16  Objective: to provide the system the three main buses required to access memory and I/O devices − (1) Address Bus − (2) Data Bus − (3) Control Bus

17  Requirements: bus design must satisfy two main requirements − (1) Bus Buffering: the system must be buffered if the number of devices interfaced to it is more than its fan-out − (2) Bus Demultiplexing (Latching): All time multiplexed lines of the processor must be first demultiplexed (latched) to split address, data, status and control lines before interfacing them to memory and I/O devices.

18  Designing a bus system involves the following steps: − (1) Identify input, output and input/output pins of the processor. Note that only output and input/output pins are considered for designing the bus system (i.e. input pins are not part of the bus system). − (2) Identify time multiplexed pins of the processor. These pins need to be demultiplexed. − (3) Use latches to demultiplex time multiplexed pins. − (4) Use buffers to buffer all data, address and control lines to be connected to memory and I/O devices.  Latched lines are already buffered.  Input/output lines require bidirectional buffers  Output lines require unidirectional buffers

19  Design a fully buffered and de-multiplexed bus system for a minimum mode 8086-based microcomputer system.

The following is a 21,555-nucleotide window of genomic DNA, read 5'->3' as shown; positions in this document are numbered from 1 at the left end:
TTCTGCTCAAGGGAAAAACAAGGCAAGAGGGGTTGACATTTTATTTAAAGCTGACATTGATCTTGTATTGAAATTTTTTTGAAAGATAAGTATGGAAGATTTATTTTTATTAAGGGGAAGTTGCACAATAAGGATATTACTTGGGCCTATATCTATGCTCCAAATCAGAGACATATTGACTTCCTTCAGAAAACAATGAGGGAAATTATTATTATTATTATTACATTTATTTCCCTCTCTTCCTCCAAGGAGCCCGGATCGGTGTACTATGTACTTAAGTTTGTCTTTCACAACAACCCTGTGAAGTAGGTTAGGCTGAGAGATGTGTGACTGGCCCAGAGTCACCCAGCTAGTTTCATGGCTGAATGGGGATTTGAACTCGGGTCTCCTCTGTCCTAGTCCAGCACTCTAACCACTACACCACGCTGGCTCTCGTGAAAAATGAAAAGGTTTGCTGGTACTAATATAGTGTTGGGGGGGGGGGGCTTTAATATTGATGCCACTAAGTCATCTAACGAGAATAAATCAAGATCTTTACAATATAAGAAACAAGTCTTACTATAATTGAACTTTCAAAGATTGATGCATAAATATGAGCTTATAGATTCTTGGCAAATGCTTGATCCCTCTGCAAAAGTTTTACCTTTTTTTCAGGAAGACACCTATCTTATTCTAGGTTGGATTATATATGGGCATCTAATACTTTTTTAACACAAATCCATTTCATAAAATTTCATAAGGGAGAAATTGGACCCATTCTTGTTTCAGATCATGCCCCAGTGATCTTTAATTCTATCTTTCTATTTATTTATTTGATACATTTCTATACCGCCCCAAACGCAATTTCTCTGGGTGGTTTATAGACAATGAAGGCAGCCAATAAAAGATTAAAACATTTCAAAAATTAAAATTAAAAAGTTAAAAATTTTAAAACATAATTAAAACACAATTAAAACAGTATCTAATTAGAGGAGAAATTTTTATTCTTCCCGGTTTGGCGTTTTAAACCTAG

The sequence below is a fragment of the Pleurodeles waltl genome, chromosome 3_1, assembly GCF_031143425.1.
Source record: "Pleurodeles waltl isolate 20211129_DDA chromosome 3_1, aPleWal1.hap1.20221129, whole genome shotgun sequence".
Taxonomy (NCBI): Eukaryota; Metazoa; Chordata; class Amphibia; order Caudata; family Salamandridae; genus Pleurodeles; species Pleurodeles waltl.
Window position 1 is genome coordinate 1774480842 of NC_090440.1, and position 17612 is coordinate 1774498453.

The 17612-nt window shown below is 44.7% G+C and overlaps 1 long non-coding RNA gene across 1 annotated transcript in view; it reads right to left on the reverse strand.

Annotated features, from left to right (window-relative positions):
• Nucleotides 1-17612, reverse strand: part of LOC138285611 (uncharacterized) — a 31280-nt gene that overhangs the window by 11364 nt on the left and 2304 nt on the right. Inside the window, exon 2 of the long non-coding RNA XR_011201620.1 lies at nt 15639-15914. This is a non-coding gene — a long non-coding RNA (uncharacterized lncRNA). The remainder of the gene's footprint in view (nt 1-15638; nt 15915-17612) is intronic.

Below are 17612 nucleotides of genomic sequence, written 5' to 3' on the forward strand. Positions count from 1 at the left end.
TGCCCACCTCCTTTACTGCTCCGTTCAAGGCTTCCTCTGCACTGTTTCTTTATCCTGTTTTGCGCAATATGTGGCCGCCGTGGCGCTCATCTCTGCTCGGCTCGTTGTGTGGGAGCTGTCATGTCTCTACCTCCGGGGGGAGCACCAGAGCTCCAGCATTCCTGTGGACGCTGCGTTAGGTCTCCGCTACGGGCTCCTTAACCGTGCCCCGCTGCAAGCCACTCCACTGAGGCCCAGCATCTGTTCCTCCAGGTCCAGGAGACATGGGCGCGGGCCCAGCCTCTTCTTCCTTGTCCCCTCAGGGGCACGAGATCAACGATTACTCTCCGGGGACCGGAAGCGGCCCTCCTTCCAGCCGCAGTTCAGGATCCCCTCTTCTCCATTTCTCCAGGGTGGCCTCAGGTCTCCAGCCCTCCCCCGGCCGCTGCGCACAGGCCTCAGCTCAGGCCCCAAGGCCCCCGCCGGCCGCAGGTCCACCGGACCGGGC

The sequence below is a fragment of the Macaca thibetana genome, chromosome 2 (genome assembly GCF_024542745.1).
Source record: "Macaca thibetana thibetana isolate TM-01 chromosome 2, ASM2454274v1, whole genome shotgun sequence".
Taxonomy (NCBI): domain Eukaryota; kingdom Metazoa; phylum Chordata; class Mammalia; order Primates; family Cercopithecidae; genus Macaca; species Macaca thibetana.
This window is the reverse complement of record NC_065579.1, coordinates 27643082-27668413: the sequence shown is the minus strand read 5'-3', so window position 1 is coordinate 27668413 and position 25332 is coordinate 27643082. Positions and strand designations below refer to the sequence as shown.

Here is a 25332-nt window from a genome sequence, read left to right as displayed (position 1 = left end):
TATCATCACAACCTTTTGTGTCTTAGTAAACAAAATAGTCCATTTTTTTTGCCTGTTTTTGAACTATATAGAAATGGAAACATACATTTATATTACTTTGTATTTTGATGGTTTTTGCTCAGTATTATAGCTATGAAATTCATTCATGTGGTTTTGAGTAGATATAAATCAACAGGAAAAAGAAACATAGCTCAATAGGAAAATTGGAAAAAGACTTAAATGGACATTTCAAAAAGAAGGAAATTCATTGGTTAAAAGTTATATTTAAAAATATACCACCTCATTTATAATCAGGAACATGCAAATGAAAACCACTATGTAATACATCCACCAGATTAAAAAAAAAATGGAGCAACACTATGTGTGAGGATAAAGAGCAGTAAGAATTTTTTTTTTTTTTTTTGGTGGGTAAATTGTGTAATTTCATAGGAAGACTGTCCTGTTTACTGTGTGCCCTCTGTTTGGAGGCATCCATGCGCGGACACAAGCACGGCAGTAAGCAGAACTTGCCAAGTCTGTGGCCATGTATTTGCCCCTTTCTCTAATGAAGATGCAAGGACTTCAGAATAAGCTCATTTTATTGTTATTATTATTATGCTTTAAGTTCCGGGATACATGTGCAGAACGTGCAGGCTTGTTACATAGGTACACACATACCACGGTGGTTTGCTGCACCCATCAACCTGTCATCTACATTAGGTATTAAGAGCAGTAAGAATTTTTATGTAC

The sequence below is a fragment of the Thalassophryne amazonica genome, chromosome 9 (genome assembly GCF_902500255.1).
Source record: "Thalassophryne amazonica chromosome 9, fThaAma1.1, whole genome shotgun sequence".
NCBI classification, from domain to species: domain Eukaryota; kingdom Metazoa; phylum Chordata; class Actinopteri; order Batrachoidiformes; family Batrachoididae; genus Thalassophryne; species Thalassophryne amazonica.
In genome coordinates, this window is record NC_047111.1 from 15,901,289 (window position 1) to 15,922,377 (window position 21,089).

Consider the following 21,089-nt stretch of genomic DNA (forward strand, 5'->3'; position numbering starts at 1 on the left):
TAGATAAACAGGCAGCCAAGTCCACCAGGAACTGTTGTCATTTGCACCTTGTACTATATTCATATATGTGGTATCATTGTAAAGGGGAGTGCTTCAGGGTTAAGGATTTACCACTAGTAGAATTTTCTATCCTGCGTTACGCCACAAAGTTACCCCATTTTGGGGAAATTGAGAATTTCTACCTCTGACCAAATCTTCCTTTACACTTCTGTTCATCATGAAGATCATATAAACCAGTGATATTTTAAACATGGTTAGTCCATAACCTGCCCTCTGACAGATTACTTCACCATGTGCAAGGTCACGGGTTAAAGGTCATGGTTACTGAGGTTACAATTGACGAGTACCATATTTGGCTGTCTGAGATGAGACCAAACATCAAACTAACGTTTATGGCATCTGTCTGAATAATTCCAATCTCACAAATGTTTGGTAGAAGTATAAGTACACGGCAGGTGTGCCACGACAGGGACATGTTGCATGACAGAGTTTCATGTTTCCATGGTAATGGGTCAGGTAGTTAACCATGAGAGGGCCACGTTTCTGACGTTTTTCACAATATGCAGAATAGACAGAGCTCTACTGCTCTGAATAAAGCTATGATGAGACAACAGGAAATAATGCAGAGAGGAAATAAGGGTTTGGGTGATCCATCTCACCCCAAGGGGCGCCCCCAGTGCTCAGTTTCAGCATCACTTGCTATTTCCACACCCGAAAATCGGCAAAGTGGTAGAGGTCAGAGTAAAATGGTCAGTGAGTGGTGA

20  Inputs: these are not part of bus system design − VCC − GND − NMI − INTR − CLK − RESET − READY − TEST’ − HOLD − MN/MX’

21  Outputs: − A16/S3 − A17/S4 − A18/S5 − A19/S6 − RD’ − HOLDA (not required, why?) − WR’ − M/IO’ − DT/R’ − DEN’ − ALE − INTA’ (not required, why?)

22  Inputs/Output: − AD0-AD15

23  Time Multiplexed Pins: − AD0-AD15 − A16/S3-A19/S6 − BHE’/S7

24  As shown in Step(2), the 8086 has 21 multiplexed lines: − AD0-AD15 − A16/S3-A19/S6 − BHE’/S7  To latch (demultiplex) these lines using 74LS373 octal latches, we need  21/8  = 3 chips.  The input controls of the 74LS373 octal latches should be connected as follows : − Output Control (OE’) connected to GND (Why?) − Latch Enable (G’) connected to ALE (Why?)


26  The data lines D15-D0 should buffered using bidirectional buffers (74LS245). Why? − We have 16 data lines. So, we need 16/8 = 2 chips. − The Buffer Enable (G’) should be connected to DEN’ (Why?) − The Direction Control (DIR) should be connected to DT/R’ (Why?)  The Control Lines M/IO’, RD’ and WR’ should be buffered using unidirectional buffers (74LS244). Why? − The Buffer Enable (G’) should be connected to GND (Why?)

27  Since address lines A19-A0 & BHE’ are latched using 74LS373 octal latches, they are already buffered.  The following control lines are will not be buffered: − DT/R’ & DEN’ because they are will not be connected to memory or I/O devices. − HOLDA because the direct memory access is not supported by our system. − INTA’ because interrupts are not supported by our system.